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In roughly 10 weeks Oregon voters will be tasked with casting ballots in the May primary election

In roughly 10 weeks, Oregon voters will be tasked with casting ballots in the May primary election. Many will exercise that inalienable right by not voting, choosing rather to complain about the system without having the courage to do something to improve it.

That's a pity and a threat to democracy.

Candidates for president started last year campaigning for votes, although they haven't shown up in Oregon as the state is one of the last to hold its primary.

It's also because Oregon is not a so-called "Battleground State," meaning in the larger scheme of things Oregon's popular votes and delegates to the Electoral College pale in comparison to its neighbor to the south or Ohio or Florida or New York.

In Multnomah and Clackamas counties, voters will decide the fate of a number of races. Perhaps most importantly, residents in the Centennial School District will decide on to pass Measure 26-208, a $65 million bond measure to provide for student security and maintenance of the aging school buildings.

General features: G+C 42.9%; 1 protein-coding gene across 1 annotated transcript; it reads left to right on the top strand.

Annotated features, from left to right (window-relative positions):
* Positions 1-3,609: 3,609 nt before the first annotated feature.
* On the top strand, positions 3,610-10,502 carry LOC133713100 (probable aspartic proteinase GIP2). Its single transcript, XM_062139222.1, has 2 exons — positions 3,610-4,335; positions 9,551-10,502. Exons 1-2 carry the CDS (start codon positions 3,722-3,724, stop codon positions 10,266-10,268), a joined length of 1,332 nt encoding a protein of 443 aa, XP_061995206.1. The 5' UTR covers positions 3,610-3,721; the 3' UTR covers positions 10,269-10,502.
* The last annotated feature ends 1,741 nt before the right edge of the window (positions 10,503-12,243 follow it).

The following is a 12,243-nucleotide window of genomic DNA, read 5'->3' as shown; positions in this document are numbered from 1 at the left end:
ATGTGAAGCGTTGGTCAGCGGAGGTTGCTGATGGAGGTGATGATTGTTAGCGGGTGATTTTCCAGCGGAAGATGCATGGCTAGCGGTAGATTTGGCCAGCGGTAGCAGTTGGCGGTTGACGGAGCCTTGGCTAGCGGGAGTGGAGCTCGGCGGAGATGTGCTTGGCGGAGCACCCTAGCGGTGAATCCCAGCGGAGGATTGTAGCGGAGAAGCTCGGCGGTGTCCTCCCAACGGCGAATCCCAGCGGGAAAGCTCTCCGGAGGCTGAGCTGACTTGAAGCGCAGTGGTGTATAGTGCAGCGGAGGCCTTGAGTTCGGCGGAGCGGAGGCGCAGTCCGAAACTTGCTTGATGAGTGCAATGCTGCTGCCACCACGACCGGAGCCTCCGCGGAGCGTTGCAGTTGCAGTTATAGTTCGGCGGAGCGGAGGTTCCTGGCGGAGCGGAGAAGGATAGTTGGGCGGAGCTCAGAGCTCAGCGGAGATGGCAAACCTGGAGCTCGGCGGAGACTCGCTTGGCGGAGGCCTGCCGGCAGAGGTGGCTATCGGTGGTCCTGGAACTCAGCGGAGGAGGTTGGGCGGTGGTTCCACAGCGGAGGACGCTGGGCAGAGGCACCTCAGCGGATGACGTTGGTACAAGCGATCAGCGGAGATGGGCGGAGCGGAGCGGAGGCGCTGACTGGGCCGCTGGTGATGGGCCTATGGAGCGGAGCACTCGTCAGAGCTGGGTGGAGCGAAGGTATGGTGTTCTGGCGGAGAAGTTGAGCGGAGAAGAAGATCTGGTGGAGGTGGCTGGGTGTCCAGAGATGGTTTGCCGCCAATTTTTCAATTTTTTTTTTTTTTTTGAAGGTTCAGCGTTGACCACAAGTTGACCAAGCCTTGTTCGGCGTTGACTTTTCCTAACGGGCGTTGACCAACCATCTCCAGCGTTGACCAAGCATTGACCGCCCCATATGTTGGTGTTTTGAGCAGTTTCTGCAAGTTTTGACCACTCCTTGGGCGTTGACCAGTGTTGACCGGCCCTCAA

Portland is asking voters to approve Measure 26-209, which would renew a 10-cents per gallon fuel tax that was previously approved in 2016. This would impact residents in outer Northeast Portland.

Perhaps the most controversial money measure on the May ballot is Metro regional government's SEL 805, which would impose a new layer of taxation to provide services for the region's homeless population. If passed, Metro would tax income ($200,000 joint/$125,000 single) and profits on businesses with income over $5 million.

The ballots also includes races for Multnomah County commissioner, Metro councilors and legislative races.

There's a contested race for the Democratic nomination in House District 50 (Gresham) between William Miller and Ricki Ruiz.

If you haven't already, now would be a good time to begin in earnest the task of educating yourselves on the issues and candidates.

In the coming weeks, The Outlook will publish several endorsement editorials. It's important to note that not everyone will agree with the opinions expressed in those endorsements. That's OK. We don't expect everyone to agree.

And if you disagree, The Outlook welcomes your thoughtful feedback through letters to the editor, or longer guest opinions. Your comments will appear in print and on our cafeteria of online social media. We'll post our endorsements online, and you are welcome to chime in with your digital comments.

One thing we ask, however, is that you keep your comments friendly. One of things we've lost these days is the ability to respectfully disagree. We ask that political commentary — support or opposition — remain civil. It's OK to express a strong opinion, but name calling has no place on the Outlook's Opinion Page.


You count on us to stay informed and we depend on you to fund our efforts. Quality local journalism takes time and money. Please support us to protect the future of community journalism.

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